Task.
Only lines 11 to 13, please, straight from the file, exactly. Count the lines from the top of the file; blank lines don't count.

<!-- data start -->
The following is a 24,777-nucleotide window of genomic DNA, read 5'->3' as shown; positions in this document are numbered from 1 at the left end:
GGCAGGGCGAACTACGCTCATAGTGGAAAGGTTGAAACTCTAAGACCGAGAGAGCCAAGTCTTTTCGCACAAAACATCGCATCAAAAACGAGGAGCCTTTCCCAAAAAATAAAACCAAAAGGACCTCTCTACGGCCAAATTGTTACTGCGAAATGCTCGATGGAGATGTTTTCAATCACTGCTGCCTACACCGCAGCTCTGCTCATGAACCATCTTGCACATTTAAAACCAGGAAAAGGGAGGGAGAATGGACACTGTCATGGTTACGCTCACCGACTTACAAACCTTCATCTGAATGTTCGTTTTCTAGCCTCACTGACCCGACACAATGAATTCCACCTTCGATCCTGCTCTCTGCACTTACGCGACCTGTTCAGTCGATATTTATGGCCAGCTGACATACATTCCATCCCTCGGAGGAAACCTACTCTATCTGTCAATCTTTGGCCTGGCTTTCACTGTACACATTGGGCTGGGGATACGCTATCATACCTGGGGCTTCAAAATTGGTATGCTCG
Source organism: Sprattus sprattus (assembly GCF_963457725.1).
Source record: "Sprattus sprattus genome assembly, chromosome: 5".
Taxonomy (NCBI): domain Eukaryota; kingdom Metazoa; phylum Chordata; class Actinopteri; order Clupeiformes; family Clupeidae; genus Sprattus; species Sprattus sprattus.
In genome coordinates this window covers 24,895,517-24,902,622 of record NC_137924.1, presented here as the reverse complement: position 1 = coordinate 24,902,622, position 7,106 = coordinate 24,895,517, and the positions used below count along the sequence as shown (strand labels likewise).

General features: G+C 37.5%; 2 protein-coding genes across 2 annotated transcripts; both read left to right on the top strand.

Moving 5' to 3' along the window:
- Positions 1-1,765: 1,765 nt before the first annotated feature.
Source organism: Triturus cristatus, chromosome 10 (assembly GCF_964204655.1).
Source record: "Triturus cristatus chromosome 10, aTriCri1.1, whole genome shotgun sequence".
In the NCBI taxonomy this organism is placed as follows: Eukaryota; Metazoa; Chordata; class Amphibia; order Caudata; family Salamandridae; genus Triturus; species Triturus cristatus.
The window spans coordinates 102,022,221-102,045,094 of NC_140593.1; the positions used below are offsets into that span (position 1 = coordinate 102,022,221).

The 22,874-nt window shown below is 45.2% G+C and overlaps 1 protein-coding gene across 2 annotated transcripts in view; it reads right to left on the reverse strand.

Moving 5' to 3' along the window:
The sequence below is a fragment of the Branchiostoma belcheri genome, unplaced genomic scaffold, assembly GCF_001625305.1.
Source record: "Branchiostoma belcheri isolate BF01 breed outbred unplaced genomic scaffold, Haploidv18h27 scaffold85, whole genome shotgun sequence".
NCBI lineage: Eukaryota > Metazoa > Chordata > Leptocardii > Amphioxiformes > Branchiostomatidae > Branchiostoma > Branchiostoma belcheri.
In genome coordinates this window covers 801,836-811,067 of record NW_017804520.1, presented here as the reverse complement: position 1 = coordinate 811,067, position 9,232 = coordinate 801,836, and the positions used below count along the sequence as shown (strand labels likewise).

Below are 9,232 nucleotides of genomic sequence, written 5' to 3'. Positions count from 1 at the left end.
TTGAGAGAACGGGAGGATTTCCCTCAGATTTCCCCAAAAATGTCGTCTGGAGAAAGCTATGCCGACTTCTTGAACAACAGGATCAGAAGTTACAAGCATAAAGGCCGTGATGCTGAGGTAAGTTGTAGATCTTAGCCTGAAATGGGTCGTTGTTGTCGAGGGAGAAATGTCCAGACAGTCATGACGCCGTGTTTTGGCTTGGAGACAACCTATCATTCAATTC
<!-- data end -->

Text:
Source record: "Triturus cristatus chromosome 10, aTriCri1.1, whole genome shotgun sequence".
In the NCBI taxonomy this organism is placed as follows: Eukaryota; Metazoa; Chordata; class Amphibia; order Caudata; family Salamandridae; genus Triturus; species Triturus cristatus.
The window spans coordinates 102,022,221-102,045,094 of NC_140593.1; the positions used below are offsets into that span (position 1 = coordinate 102,022,221).